A perennial challenge in policy, including that which drives international development programming, is the ability of research to influence practice. Often, good quality and well-intentioned research is welcomed by practitioners, yet fails to induce change (Eyben et al. 2015; Young 2008). For this reason, stories of successful research–practice collaborations are valuable for deepening understanding of what allows practitioners to apply research to real-world problems. Moreover, development programming has been criticised for often adopting technical approaches to complex reforms that fail to engage with the underlying drivers of the problem (Andrews et al. 2017; Booth and Unsworth 2014); and design standard interventions that do not invest in learning and adaptation about what works (Valters et al. 2016).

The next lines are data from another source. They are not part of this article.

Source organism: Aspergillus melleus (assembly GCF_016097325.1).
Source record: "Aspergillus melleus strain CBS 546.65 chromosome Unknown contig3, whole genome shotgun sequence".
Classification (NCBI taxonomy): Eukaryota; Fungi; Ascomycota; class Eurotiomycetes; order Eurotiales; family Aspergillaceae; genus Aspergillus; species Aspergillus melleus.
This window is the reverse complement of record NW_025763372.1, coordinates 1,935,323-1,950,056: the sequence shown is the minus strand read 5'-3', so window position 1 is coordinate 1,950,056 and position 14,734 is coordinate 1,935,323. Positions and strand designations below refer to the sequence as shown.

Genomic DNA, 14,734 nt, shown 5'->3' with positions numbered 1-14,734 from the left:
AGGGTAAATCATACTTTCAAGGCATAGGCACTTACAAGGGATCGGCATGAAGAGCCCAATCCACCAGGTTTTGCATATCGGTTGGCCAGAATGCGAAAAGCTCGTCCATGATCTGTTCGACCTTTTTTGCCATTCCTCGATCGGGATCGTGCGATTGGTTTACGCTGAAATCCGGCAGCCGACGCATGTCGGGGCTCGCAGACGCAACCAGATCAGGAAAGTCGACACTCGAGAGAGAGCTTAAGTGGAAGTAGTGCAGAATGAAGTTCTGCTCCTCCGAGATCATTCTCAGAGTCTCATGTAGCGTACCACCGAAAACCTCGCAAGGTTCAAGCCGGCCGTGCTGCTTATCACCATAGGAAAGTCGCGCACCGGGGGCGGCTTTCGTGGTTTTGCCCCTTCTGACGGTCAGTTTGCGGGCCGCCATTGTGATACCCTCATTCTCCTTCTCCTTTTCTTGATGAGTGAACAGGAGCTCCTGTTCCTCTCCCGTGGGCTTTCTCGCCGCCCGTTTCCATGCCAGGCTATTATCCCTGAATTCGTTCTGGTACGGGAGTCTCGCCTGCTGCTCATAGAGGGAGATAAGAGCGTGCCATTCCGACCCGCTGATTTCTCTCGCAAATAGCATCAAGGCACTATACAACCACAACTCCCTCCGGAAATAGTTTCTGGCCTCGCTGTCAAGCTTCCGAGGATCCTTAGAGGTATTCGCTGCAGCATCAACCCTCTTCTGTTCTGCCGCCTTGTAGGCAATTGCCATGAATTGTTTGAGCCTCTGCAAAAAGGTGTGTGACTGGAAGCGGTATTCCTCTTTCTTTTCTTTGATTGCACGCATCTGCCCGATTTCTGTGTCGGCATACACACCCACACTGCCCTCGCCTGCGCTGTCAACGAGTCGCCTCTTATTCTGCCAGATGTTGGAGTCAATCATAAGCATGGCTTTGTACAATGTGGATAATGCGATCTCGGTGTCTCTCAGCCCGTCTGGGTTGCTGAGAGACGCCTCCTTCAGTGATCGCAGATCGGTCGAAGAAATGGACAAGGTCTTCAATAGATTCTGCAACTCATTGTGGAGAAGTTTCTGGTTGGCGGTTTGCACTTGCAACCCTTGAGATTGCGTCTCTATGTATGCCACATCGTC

This learning note documents the research-to-practice experience of the Secure Livelihoods Research Consortium (SLRC) Sierra Leone country programme – led by the Overseas Development Institute (ODI) – and its partnership with Irish Aid, Concern International, the International Rescue Committee (IRC) and Save the Children.